NEWS
November 8, 2011
Endorsements Philadelphia Mayor Michael Nutter (D.) City Commissioner Stephanie Singer (D.), Al Schmidt (R.) City Council (Contested races only.) District 10 Brian O'Neill (R.)   District 2 Kenyatta Johnson (D.)   District 8 Cindy Bass (D.)   District 6 Bobby Henon (D.)   District 3 Jannie Blackwell (D.)   At Large Dennis O'Brien (R.)
NEWS
November 6, 2011 | By Troy Graham and Bob Warner, Inquirer Staff Writers
Four years ago, Michael Nutter was a former maverick City Councilman who had bested the political establishment to become the surprise winner of the mayoral race. He promised to make Philadelphia safer, smarter, more prosperous, and less corrupt - goals he says he has achieved, to one degree or another. "We did those four things and a bunch more," Nutter said recently. "We never lost focus from the things we talked about in the campaign. " No doubt crime is down and school test scores have risen.
NEWS
November 3, 2011 | By Sally A. Downey, Inquirer Staff Writer
Ellen Cronan Rose, 73, of Center City, an editor, writer, and retired professor of women's studies, died of cancer Monday, Oct. 10, at home. Since 2002, Dr. Rose had been a coeditor of Temple University's Journal of Modern Literature. The quarterly publishes scholarly analysis of literature written in the 20th century and beyond and is known for its annual review of the year's academic writings on modern literature. Dr. Rose was the author of books, papers, and articles on Margaret Drabble, Doris Lessing, and feminist literature.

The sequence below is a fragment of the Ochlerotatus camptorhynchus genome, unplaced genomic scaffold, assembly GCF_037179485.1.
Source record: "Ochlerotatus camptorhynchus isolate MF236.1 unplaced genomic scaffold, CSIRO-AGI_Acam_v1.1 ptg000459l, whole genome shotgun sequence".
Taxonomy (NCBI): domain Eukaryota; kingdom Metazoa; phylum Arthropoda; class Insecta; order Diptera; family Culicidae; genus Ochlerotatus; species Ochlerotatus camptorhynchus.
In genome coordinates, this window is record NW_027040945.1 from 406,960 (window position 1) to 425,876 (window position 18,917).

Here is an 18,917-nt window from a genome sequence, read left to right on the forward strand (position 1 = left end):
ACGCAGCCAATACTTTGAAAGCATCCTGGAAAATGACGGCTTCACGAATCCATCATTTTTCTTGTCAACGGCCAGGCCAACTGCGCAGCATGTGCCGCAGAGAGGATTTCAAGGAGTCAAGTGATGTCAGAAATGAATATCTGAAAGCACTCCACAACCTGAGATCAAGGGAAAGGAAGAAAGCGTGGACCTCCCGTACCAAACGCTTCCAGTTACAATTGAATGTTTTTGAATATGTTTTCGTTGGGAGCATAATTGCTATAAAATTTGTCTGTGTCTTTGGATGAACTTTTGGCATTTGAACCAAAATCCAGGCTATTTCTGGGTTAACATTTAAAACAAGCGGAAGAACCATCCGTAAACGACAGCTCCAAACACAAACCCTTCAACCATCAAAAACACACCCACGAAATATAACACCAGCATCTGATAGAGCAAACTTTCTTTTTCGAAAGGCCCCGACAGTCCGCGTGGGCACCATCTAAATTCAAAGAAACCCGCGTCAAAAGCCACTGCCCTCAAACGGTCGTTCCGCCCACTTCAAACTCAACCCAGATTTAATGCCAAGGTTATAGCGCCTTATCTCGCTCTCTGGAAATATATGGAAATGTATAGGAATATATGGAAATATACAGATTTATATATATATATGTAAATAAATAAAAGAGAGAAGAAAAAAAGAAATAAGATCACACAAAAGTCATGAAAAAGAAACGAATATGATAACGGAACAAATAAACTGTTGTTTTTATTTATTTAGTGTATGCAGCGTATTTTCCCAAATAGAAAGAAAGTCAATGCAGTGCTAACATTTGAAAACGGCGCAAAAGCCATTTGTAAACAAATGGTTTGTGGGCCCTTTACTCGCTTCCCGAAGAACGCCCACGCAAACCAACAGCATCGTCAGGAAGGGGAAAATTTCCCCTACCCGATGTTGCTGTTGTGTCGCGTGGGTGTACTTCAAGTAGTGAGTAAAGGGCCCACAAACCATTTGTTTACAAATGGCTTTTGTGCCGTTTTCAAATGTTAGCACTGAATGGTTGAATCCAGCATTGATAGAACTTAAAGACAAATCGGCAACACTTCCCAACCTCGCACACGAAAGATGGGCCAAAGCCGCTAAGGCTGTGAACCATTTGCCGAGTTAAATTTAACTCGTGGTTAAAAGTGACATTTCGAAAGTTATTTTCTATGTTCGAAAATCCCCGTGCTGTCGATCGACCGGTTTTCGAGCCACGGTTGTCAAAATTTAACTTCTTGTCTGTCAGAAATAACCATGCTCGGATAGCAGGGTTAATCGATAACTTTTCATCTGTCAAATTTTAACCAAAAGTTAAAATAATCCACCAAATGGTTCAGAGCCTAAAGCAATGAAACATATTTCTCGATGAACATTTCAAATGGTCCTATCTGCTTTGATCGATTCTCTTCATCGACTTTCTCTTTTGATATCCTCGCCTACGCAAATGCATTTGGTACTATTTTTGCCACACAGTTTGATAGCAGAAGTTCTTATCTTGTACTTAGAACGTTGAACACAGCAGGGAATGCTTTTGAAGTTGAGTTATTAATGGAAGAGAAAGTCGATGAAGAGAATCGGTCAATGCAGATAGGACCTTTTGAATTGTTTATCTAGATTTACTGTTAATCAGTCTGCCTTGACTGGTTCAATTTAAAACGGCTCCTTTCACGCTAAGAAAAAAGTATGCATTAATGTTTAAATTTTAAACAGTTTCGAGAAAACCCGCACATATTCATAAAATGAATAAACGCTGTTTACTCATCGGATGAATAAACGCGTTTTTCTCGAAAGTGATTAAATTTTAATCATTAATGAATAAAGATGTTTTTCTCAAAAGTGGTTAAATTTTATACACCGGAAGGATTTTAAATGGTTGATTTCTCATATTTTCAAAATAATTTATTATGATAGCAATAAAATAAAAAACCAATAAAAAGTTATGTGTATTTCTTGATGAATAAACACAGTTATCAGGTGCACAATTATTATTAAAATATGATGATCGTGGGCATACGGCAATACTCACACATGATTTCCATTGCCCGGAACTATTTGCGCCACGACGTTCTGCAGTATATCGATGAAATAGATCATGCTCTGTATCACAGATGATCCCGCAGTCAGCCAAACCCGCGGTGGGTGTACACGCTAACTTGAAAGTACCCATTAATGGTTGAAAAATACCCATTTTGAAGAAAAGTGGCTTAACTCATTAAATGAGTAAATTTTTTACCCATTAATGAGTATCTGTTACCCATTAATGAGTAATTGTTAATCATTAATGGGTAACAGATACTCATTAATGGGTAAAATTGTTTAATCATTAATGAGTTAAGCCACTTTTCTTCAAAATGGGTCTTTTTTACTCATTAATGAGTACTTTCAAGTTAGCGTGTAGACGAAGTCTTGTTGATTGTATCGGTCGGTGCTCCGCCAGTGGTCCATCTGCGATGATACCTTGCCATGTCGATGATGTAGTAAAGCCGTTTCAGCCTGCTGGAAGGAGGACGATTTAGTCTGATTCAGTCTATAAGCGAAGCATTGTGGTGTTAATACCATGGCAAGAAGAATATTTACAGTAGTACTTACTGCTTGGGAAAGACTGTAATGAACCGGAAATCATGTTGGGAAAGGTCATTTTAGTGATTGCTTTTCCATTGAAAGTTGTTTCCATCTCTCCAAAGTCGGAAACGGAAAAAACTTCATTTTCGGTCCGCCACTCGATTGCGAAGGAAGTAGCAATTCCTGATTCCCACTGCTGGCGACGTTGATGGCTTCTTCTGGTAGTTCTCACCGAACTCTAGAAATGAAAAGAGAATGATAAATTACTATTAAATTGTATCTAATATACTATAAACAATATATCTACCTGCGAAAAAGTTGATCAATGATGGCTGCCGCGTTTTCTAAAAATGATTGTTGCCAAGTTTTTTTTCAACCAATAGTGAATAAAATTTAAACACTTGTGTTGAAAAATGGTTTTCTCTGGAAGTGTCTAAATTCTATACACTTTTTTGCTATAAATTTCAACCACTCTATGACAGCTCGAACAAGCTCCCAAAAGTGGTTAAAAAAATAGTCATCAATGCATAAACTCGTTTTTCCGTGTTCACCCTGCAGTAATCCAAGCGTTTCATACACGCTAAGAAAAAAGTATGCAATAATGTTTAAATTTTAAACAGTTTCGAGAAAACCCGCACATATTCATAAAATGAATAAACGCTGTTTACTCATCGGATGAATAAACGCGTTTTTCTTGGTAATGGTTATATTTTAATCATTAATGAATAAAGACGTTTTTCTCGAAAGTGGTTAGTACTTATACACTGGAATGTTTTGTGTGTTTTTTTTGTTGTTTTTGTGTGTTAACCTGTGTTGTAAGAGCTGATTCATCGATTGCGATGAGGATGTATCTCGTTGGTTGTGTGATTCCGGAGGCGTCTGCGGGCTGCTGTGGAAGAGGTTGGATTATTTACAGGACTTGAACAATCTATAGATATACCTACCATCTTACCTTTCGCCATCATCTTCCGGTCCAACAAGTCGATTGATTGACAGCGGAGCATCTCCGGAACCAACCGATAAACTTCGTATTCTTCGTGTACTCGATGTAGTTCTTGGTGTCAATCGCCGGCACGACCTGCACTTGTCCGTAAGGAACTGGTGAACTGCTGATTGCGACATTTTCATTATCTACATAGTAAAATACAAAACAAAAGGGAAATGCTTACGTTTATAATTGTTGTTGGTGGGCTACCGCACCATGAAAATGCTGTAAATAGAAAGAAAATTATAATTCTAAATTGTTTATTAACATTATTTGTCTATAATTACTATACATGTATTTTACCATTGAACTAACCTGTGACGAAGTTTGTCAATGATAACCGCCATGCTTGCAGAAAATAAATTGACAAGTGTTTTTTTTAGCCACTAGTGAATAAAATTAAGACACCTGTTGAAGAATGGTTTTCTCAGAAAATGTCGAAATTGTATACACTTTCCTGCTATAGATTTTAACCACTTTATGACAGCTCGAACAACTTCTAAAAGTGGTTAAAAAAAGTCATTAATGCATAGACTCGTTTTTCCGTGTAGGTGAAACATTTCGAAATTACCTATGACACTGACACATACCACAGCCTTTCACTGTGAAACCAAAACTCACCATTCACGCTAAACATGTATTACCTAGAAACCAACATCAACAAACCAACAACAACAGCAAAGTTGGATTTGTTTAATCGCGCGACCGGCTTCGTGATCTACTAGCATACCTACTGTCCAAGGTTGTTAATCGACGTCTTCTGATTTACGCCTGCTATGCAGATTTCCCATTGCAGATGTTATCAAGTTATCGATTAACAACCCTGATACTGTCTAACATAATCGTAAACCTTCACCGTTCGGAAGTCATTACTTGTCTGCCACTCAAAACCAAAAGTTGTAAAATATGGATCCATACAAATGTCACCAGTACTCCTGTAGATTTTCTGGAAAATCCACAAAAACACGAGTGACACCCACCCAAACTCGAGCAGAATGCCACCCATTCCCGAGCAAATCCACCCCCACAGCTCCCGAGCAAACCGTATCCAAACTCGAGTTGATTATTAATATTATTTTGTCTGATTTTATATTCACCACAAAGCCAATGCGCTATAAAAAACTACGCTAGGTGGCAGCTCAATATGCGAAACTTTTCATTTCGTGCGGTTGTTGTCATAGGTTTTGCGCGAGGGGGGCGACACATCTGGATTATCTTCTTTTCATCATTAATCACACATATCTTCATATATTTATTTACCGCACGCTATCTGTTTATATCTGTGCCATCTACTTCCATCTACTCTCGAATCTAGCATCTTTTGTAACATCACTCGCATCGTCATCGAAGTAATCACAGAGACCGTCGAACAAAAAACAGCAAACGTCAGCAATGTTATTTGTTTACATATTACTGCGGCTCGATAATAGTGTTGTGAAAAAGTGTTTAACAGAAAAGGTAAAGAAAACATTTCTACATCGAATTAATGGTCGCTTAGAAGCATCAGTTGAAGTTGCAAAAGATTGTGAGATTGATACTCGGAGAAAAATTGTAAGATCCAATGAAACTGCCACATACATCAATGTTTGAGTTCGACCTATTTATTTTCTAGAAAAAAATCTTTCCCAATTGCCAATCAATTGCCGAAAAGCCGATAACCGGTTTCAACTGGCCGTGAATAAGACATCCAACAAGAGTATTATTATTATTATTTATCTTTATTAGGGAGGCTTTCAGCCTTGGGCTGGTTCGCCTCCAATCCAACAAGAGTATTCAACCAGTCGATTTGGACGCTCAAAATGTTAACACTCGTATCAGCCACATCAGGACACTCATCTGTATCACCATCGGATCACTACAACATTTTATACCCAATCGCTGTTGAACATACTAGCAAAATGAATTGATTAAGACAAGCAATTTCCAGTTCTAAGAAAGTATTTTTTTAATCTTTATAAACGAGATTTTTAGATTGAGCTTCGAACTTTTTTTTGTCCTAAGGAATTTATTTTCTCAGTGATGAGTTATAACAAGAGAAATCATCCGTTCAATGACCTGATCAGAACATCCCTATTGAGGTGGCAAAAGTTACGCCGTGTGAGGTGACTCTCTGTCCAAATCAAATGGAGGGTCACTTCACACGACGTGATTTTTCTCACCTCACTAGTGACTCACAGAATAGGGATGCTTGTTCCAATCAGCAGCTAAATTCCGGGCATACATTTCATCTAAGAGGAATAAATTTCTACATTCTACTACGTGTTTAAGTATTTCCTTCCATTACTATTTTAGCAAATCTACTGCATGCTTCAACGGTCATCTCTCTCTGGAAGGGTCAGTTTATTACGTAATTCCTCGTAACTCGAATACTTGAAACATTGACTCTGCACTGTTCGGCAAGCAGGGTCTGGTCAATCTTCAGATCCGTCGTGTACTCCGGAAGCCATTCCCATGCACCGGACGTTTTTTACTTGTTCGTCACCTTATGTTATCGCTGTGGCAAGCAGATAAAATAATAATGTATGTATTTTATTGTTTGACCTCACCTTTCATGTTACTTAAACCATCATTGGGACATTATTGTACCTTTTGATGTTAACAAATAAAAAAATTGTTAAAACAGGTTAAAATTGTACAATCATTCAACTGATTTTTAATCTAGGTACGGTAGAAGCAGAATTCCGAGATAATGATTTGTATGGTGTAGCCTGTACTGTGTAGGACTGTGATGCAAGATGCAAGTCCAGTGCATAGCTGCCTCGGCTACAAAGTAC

NEWS
October 23, 2011
When Michael Nutter became mayor in 2008, he took over a city reeling from at least a murder a day, a government beholden to selfish business and political elites, a stressed tax base, and a troubled School District. Then the recession hit. But the pragmatic optimist has made progress on each of these fronts, albeit some more than others, and well deserves a second term. The Inquirer endorses MICHAEL NUTTER for mayor. Republicans again fielded a poor candidate. Karen Brown has pandered to police and firefighters, promising virtually anything for their support.
NEWS
October 23, 2011 | By Kevin Ferris, Inquirer Columnist
There are plenty of reasons to criticize the Republican Party of Philadelphia, but today it deserves credit for a strong field of candidates in the at-large City Council race. Too often, with the GOP down 6-1 in voter registration, it's tough to even find a Republican willing to put in the time and effort for a sacrificial-lamb campaign. Hence the recruiting of former Democrat Karen Brown to challenge Michael Nutter for mayor this year. But with a pair of at-large seats reserved for a minority party, and with the Green party not quite ready for prime time in terms of numbers, Philadelphians are pretty much required by law to have at least two Republicans on Council.